He first learnt to swim when he was seventeen – fast forward almost 70 years and he completed a journey of over 4km in just over three hours. Trevor is raising funds for two charities and has already raised over £1,000 for Malaria No More UK to support life-saving malaria prevention programmes in Ghana, where the entire population is at risk of malaria.
This week the 2012 Global Business Coalition Health Conference awarded Botswana’s innovative malaria diagnosis, reporting and mapping pilot programme its prestigious Partnership and Collective Action Award. This award recognises the contribution of partners from the public and private sector who have brought their skills, resources and technical expertise to health initiatives.
Jointly supported by Malaria No More UK and US, the pilot programme involved Botswana’s Ministry of Health, the Clinton Health Access Initiative (CHAI), local non-profit organisation Positive Innovation for the Next Generation (PING), HP and mobile network provider MASCOM. Together we have successfully initiated and tested a new mobile phone based reporting, malaria diagnosis and mapping programme involving every public health clinic in Chobe District, Botswana.
By Titus O. Alzumah, Project Officer, ADDRO
I run the Malaria Programme of the Anglican Diocesan Development and Relief Organization (ADDRO) in the Upper East Region of Ghana. I have been working with ADDRO for six years, helping to provide nets and education on malaria to vulnerable groups like pregnant women, children under five and the chronically ill.
Malaria remains a major problem in the Upper East Region, it is the most common cause of illness seen in health clinics. It has also affected my family. My one year old daughter, Win-Dilla, had severe malaria in March this year. She had to be admitted to the hospital twice in the same month and on each occasion spent five days in the hospital. It was one of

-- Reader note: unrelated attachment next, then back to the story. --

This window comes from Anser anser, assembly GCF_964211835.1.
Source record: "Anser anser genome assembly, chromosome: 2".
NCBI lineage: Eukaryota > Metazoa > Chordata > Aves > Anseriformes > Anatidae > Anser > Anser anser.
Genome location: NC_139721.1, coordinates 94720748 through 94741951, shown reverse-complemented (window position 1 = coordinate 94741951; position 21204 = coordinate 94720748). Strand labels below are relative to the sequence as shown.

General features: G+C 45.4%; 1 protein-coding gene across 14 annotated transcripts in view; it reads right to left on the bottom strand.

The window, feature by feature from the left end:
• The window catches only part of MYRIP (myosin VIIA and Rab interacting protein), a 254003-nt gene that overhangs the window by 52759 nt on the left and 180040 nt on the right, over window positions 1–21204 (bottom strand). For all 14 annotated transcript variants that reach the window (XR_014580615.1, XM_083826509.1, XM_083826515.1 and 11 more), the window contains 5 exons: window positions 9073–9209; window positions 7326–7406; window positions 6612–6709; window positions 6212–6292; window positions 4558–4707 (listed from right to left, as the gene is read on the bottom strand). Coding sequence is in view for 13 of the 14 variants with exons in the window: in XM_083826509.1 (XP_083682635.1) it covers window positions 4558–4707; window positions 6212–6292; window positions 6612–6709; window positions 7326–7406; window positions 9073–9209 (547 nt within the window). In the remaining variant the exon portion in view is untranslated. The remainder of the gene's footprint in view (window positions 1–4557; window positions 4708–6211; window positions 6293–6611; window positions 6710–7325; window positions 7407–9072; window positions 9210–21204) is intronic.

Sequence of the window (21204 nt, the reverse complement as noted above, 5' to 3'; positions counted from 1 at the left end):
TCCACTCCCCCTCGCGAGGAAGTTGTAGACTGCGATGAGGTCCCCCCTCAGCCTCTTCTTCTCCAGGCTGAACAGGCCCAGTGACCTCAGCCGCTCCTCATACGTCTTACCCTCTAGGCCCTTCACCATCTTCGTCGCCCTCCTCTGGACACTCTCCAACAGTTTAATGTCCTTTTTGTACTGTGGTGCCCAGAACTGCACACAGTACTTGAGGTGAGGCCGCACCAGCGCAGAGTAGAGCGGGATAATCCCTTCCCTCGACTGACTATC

Today the World Health Organization (WHO) Global Malaria Programme and the Roll Back Malaria Partnership (RBM) have launched a global plan to tackle emerging mosquito resistance to insecticides. WHO and RBM are urging affected countries and stakeholders to take action now. They want to make sure we can preserve the effectiveness of current mosquito control tools, such as long lasting insecticidal nets and sprays, and to ensure that a new generation of insecticides is available soon.
For more information on the Global Plan visit who.int/malaria
Over 200 people signed up to Live Below the Line for us in May, so far raising over £23,000, with money still coming in. We have been inspired by the breadth of support from faith leaders, celebrities, politicians, students, business people and dozens of other volunteers from across the country!
We’re delighted to share just some of our highlights here, with more sure to come as people continue to take part and fundraise right up until the end of June. There’s plenty more time for your friends and family to register and get involved in this challenge to end extreme poverty and save lives from malaria.
This week over 10,000 people across the globe are making a change to their daily lives, to help end extreme poverty. They have chosen to Live Below the Line spending £1 on food and drink, to raise funds and awareness of the 1.4 billion people who live below the poverty line everyday for everything.
One of those people is artist and songwriter Aloe Blacc. Aloe was inspired to join the challenge after his trip to Ghana with us earlier this year to learn about malaria and the work taking place right now to make sure every home in the country has a mosquito net by the end of 2012.